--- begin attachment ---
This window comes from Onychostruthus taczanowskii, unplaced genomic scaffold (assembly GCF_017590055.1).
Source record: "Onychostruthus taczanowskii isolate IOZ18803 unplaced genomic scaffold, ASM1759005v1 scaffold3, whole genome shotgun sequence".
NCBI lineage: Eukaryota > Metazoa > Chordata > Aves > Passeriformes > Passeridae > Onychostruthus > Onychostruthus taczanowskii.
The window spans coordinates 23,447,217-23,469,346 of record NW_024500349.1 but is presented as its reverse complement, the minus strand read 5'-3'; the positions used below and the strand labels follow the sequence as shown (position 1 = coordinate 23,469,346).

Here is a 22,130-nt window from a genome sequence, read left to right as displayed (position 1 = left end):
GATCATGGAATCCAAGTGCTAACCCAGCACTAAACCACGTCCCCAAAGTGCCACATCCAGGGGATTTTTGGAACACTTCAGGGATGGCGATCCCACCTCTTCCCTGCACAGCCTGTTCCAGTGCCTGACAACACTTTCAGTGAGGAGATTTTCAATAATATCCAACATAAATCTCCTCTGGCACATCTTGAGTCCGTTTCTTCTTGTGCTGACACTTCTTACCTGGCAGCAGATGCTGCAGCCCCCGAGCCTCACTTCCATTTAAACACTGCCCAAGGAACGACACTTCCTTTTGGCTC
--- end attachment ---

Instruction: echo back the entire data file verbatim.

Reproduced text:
This window comes from Onychostruthus taczanowskii, unplaced genomic scaffold (assembly GCF_017590055.1).
Source record: "Onychostruthus taczanowskii isolate IOZ18803 unplaced genomic scaffold, ASM1759005v1 scaffold3, whole genome shotgun sequence".
NCBI lineage: Eukaryota > Metazoa > Chordata > Aves > Passeriformes > Passeridae > Onychostruthus > Onychostruthus taczanowskii.
The window spans coordinates 23,447,217-23,469,346 of record NW_024500349.1 but is presented as its reverse complement, the minus strand read 5'-3'; the positions used below and the strand labels follow the sequence as shown (position 1 = coordinate 23,469,346).

Here is a 22,130-nt window from a genome sequence, read left to right as displayed (position 1 = left end):
GATCATGGAATCCAAGTGCTAACCCAGCACTAAACCACGTCCCCAAAGTGCCACATCCAGGGGATTTTTGGAACACTTCAGGGATGGCGATCCCACCTCTTCCCTGCACAGCCTGTTCCAGTGCCTGACAACACTTTCAGTGAGGAGATTTTCAATAATATCCAACATAAATCTCCTCTGGCACATCTTGAGTCCGTTTCTTCTTGTGCTGACACTTCTTACCTGGCAGCAGATGCTGCAGCCCCCGAGCCTCACTTCCATTTAAACACTGCCCAAGGAACGACACTTCCTTTTGGCTC